It seems every few weeks we hear another heartbreaking story about how a drunk driver has taken the life of an innocent victim in our area. These sad tales have touched so many members of our community, from the teenagers in Cicero to the WSYR family and their loyal listeners. Sadder still is that each of these recent tragedies was avoidable.
The accidents here and others across the state have refocused the legislative light on what we can do to improve DWI laws -- with a special emphasis on repeat offenders and the protection of underage passengers.
In the past few weeks the Senate Standing Committee on Transportation, of which I am a member, has reported a total seven bills out of committee that deal directly with DWI laws, sending these bills to the full senate for further consideration. These measure include one bill that would increase penalties when a minor is a passenger, another bill that would lengthen license suspension for second DWI offenses, and a third that adds teeth to license suspension laws by redefining "aggravated unlicensed operation of a motor vehicle" to include more offenses.
As we consider these legislative solutions, I think it is also important to remember how in the past we have made progress against impaired driving. Since 1981, New York has cut drunk driving fatalities in half -- from 1,107 in 1981 to 334 in 2000.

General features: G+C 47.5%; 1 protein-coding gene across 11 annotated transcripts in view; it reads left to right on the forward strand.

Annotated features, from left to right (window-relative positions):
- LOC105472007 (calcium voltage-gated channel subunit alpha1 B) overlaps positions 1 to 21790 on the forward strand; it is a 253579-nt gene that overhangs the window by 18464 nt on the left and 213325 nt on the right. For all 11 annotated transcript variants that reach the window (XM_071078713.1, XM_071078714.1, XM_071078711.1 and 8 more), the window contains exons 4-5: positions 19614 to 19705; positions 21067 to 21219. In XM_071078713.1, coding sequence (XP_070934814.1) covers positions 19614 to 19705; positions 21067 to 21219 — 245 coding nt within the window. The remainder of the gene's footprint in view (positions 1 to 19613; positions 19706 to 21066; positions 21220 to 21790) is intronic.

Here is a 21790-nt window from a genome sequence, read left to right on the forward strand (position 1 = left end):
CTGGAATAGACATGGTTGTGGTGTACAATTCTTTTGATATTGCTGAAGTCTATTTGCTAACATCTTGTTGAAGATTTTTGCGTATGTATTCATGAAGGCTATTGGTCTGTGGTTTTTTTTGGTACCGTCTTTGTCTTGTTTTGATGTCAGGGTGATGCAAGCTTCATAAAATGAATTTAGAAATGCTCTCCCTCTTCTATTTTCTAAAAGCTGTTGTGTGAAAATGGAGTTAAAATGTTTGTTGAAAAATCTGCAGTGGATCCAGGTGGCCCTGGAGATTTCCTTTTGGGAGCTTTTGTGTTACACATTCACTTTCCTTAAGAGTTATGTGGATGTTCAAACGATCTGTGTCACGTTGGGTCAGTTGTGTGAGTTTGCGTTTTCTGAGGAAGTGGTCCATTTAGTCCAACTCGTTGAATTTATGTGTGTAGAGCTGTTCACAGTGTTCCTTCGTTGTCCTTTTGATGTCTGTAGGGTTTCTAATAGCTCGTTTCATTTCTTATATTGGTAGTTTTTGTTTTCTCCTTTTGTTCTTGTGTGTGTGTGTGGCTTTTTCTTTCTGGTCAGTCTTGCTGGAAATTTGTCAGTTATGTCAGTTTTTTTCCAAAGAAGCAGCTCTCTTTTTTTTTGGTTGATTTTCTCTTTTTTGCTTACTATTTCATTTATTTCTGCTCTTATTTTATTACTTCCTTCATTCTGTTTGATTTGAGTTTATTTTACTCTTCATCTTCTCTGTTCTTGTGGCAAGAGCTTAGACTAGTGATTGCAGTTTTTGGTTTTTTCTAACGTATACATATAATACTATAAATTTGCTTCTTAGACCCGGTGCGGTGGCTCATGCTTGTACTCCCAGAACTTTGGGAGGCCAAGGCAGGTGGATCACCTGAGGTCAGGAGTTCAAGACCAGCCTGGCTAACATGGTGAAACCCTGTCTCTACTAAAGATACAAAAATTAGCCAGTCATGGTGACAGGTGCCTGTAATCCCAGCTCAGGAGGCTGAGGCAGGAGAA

The success in New York is due in large part to the county-based effort of the state’s STOP-DWI program. This program, which began in 1981, uses locally generated fines to fund a comprehensive approach to prevent drunk driving. The collaborative effort teams law enforcement officials with local district attorneys and other county-based officials to enforce strong laws, raise public awareness, and, when necessary, provide alcohol counseling. New York’s STOP-DWI program is so strong that it has served as a model for other programs across the country.
I was recently honored to be the guest speaker at the Madison County STOP-DWI annual gathering, where the county program honors law enforcement officers for their work against DWI.
As I told the officers at that event, despite the success of the program since its inception, accident numbers have started to creep back up across the state in recent years. In 2004, there were 494 fatalities where a driver had over the legal limit of .08.
And we have to always remember that all these statistics fail to adequately describe the tragedies that have occurred on a personal level with so many losing loved ones to the carelessness of a drunk driver. In recent years, there has been no shortage of this kind of tragedy.
That is why it is important that the bills we moved out of the Transportation Committee pass the full Senate and then see action in the Assembly. The law enforcement officers that I met with last week and the prosecutors who bring charges need these stronger sanctions at their disposal. And most importantly, each and every one of us in Central New York need these stronger laws to prevent drunk driving and to protect our families.